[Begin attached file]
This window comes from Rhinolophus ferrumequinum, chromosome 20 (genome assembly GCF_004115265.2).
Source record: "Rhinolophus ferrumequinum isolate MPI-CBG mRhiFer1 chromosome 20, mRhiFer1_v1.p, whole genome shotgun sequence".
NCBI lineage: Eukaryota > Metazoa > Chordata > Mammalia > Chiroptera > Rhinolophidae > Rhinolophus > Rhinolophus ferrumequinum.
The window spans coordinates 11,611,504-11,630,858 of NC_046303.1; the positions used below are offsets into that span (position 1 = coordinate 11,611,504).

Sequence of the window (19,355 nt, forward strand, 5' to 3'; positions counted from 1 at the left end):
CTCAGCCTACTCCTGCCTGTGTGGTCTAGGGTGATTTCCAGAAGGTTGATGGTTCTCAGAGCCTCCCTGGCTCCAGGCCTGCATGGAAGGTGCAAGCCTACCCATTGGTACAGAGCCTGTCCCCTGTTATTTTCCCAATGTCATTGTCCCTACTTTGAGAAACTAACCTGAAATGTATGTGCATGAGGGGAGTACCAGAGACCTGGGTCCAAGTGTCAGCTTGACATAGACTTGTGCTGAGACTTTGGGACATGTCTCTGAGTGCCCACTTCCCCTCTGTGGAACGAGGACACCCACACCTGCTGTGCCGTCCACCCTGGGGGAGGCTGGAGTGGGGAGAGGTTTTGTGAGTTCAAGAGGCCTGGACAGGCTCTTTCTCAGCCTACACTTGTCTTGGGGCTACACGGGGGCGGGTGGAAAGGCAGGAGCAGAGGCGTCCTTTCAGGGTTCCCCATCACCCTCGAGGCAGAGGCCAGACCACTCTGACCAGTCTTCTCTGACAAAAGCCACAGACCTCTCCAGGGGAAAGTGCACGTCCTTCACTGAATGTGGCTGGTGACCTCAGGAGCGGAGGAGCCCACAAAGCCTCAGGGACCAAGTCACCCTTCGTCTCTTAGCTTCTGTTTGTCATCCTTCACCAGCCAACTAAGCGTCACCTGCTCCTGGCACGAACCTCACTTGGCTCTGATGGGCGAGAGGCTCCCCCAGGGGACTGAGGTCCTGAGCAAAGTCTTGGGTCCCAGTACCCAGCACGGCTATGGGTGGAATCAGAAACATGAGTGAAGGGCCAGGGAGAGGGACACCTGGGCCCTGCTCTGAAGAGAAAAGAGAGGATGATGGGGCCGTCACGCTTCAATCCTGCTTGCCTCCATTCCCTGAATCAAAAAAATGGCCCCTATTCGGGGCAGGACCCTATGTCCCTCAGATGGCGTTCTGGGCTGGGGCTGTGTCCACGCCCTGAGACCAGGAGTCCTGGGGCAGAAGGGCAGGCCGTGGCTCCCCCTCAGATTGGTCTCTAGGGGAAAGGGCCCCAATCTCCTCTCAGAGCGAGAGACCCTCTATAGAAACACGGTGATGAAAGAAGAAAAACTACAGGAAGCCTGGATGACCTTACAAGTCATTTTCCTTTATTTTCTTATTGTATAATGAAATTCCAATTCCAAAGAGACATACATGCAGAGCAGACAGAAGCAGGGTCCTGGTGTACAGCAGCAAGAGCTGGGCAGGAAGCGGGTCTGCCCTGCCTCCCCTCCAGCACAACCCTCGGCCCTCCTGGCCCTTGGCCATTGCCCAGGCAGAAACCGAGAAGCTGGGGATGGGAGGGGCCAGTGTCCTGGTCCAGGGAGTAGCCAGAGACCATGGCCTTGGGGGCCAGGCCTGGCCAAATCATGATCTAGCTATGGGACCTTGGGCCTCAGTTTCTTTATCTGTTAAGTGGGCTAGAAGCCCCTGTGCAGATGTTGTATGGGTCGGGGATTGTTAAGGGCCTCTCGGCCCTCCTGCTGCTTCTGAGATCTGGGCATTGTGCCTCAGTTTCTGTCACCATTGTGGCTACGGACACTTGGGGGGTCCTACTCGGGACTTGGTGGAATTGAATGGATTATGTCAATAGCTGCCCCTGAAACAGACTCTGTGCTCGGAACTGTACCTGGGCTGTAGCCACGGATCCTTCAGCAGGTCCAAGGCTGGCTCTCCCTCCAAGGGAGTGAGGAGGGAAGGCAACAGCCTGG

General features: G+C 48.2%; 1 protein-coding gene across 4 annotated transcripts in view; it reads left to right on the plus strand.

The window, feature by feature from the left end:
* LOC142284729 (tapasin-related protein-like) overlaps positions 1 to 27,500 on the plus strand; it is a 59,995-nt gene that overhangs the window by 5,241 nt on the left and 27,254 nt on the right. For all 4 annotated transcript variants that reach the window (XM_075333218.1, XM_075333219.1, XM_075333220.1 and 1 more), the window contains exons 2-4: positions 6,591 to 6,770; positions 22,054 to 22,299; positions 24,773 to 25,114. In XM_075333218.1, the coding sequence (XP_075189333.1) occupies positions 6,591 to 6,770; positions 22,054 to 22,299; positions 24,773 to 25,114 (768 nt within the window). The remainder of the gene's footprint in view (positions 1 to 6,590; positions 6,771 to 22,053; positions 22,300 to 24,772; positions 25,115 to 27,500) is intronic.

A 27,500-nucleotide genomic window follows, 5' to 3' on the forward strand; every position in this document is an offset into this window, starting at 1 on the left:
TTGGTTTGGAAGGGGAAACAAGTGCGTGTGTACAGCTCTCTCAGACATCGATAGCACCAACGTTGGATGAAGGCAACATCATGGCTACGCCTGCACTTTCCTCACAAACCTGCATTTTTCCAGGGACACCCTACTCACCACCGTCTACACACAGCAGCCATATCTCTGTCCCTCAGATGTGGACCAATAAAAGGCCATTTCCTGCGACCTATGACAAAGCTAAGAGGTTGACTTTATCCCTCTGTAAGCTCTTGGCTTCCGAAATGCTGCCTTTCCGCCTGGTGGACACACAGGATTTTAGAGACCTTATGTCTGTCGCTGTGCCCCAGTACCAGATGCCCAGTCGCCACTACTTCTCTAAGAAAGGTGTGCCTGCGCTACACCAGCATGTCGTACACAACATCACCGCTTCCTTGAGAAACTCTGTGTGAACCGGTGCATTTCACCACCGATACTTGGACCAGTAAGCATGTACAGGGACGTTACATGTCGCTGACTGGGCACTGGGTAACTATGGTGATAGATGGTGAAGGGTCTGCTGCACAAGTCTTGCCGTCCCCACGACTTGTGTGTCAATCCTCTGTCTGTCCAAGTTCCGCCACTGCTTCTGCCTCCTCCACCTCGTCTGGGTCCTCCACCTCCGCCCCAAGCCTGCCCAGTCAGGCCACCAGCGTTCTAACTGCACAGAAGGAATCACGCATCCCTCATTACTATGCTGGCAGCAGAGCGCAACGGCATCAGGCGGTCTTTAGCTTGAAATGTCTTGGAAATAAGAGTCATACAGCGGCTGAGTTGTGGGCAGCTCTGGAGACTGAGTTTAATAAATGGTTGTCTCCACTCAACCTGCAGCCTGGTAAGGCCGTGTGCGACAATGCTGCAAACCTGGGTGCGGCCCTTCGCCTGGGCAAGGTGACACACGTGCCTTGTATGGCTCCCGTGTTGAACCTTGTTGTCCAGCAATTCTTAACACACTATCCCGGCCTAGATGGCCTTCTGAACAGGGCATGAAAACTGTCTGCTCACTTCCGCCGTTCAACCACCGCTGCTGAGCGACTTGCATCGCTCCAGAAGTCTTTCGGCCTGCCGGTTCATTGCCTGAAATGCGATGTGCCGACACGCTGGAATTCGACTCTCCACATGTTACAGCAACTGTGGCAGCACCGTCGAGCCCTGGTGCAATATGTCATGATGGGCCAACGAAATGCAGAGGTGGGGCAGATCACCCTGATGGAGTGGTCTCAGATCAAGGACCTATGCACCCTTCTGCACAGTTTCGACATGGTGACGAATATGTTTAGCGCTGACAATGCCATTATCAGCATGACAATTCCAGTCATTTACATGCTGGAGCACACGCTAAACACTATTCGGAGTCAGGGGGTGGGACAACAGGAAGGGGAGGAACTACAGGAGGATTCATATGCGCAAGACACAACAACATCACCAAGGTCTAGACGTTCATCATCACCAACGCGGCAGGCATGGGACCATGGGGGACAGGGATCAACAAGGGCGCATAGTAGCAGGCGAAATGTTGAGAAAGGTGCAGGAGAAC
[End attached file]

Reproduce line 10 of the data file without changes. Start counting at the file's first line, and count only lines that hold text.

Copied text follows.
A 27,500-nucleotide genomic window follows, 5' to 3' on the forward strand; every position in this document is an offset into this window, starting at 1 on the left: